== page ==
Growing Intersex in a country where it is considered bad luck

Health & Fitness

Babalwa Mtshawu’s puberty was never encountered. She didn’t get her period when she was growing up or increasing breasts like the other women around her.

Born in Mthatha, east of South Africa, she claims the conservative nature of her family made talking about her body hard for her.

“Because of all the signs, I knew something wasn’t quite correct with my body from a young era. But we’ve never talked about sexual or reproductive health from a black family where we’re so traditional,” Mtshawu said.

Babalwa Mtshawu

At the age of 25, after years of trying to figure out why she was different, she finally booked an appointment with the doctor.

“The doctors ran some tests, and that’s when I discovered that I am intersex,” she said.

What is intersex?

Intersex is a term used to describe a variety of conditions where a person is born with sexual or reproductive anatomy that does not fit the regular definitions of male or female.

The figures are difficult to get through but up to 1.7 percent of all live births are intersex, according to a study in the American journal of human biology.

Like Mtshawu, an intersex person may be born appearing to be outwardly female, but mostly inwardly having male-typical anatomy.

Dr. David Segal, who specializes in the diagnosis and treatment of people with growth and development disorders in Johannesburg, says there are many possible variations of being intersex, involving genitalia, chromosome patterns, and hormones.

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For example, a person may be born with both testicular and ovarian tissues or have a combination of male and female chromosomes.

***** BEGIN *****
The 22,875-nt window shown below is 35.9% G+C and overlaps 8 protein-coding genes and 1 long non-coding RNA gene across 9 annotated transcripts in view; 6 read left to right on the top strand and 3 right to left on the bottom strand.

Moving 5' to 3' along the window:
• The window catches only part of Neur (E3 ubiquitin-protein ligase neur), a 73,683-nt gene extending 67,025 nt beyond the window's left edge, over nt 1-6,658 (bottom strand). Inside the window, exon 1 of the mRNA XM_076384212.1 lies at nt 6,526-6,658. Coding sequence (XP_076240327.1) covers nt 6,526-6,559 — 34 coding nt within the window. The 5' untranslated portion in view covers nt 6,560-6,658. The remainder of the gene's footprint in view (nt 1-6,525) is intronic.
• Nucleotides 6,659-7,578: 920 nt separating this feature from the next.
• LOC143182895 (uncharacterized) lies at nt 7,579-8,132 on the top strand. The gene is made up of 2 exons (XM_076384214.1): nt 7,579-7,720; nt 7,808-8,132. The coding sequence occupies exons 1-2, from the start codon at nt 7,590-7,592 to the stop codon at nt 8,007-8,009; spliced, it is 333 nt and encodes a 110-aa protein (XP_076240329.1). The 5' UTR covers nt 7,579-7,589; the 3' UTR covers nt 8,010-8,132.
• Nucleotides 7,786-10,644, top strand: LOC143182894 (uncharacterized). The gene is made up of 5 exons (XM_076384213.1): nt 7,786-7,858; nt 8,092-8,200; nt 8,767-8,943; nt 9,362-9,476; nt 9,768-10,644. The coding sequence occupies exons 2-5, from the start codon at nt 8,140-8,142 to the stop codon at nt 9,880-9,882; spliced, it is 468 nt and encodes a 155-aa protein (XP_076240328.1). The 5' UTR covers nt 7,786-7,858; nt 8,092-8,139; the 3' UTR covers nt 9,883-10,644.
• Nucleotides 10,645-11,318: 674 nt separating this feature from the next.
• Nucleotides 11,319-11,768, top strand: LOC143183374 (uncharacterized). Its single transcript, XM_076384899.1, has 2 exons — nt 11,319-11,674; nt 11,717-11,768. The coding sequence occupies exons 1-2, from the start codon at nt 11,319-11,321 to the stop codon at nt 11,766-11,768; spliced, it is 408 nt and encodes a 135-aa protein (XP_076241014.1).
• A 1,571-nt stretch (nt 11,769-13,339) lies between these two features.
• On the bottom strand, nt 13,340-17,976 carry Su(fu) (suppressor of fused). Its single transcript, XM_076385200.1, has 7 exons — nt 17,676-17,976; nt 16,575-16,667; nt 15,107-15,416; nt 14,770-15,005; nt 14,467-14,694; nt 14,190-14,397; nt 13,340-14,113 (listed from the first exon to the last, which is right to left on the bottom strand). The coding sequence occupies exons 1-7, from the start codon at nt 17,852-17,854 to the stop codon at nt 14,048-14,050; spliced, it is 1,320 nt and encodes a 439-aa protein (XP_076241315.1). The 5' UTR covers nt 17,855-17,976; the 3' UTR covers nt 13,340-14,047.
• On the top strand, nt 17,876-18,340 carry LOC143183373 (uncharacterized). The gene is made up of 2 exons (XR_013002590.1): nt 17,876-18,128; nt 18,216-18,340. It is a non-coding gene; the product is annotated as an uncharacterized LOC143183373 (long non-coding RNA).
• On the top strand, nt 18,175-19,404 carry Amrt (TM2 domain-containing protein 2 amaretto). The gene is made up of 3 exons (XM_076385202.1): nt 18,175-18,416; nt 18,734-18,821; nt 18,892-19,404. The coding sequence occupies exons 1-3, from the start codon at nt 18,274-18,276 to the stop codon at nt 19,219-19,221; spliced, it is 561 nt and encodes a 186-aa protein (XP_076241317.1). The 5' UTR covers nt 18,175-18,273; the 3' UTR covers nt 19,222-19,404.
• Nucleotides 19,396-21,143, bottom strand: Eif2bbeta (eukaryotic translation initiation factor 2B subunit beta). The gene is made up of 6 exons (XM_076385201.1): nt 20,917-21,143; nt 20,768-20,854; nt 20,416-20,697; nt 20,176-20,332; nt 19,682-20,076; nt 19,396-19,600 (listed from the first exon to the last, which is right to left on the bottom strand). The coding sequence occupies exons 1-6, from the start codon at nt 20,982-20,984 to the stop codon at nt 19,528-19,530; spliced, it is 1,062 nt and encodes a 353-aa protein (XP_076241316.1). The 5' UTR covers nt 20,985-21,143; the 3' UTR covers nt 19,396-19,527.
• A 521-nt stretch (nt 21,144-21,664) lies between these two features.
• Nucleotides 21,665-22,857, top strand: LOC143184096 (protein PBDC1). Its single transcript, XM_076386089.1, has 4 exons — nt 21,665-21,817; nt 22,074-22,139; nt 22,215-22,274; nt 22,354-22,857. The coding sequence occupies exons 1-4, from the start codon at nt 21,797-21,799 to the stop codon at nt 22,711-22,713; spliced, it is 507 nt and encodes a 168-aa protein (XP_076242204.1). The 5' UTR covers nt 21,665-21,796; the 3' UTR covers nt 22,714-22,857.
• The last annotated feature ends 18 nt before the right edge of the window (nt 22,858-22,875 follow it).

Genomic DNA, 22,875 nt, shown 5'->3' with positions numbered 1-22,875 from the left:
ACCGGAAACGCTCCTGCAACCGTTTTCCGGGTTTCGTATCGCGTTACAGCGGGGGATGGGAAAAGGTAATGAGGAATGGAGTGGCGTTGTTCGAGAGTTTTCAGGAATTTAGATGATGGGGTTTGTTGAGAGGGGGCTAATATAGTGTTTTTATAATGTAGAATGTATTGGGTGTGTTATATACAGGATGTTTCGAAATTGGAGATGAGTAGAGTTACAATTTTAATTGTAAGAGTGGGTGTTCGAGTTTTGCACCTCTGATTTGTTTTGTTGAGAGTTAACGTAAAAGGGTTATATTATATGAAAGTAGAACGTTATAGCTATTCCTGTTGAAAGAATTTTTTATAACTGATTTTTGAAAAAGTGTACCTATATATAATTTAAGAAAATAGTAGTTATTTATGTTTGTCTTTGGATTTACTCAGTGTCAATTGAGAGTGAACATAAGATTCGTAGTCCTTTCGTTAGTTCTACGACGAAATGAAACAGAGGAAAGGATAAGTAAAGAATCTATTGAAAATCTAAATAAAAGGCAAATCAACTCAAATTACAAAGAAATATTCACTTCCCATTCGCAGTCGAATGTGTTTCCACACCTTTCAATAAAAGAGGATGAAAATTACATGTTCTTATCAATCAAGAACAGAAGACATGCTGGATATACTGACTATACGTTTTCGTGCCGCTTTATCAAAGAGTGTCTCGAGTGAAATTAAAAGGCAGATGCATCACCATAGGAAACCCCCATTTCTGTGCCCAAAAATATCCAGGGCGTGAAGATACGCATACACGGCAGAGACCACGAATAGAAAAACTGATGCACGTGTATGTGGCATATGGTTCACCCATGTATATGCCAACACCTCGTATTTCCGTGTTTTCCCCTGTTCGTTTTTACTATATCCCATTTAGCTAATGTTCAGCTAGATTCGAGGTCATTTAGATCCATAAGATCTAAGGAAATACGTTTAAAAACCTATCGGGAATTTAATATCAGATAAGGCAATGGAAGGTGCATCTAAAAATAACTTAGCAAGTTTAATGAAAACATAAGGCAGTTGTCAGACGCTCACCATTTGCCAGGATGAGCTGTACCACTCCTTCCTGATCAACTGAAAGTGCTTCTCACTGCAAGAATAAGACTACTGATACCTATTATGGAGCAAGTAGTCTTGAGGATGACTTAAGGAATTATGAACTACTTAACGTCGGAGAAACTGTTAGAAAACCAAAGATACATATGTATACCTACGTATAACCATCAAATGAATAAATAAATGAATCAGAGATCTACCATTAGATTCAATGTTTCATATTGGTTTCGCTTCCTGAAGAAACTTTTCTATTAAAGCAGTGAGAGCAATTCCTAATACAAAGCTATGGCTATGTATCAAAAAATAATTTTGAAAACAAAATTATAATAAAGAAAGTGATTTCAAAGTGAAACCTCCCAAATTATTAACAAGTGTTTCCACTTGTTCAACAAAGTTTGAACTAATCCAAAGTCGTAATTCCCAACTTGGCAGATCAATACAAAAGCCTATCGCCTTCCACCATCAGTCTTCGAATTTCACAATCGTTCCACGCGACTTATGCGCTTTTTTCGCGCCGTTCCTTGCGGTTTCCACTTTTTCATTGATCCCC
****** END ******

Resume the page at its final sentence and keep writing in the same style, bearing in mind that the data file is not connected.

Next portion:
At birth, some intersex characteristics are evident, others occur only during puberty. And a person can sometimes live their entire life without ever discovering that they are intersex.

Many individuals do not comprehend intersexuality, according to Segal, because they did not consider that anatomy and hormones need not be exclusively male or female.

“Everybody wants to do a boy or a girl. There is no space outside this spectrum that was made for individuals born, “he said.

‘Sorcery and witchcraft’

Mtshawu, now 32, says babies discovered to be intersex at birth are sometimes killed due to the traditional belief that they are bad luck.

Some traditional healers, midwives, and birth attendants have confessed murdering children with indefinite genitalia, according to a 2018 study by the South African Mail and Guardian newspaper.

These babies are considered a manifestation of sorcery and witchcraft.
Many intersex children are also subjected to non-consensual medical interventions.

In the 1960s, doctors found ways to perform surgeries intended to help patients keep to more conventional characteristics of one sex, but the outcomes of some of these surgeries did not follow the patients final gender identities.

These surgeries led some patients in the United States to feel a mismatch between their sex and gender, according to a 2017 Human Rights Watch report.

submitted to the Office of the United Nations High Commissioner for Human Rights by the Legal Resource Center, a human rights organization, surgery is carried out on the genitals of newborn babies and children for cultural reasons.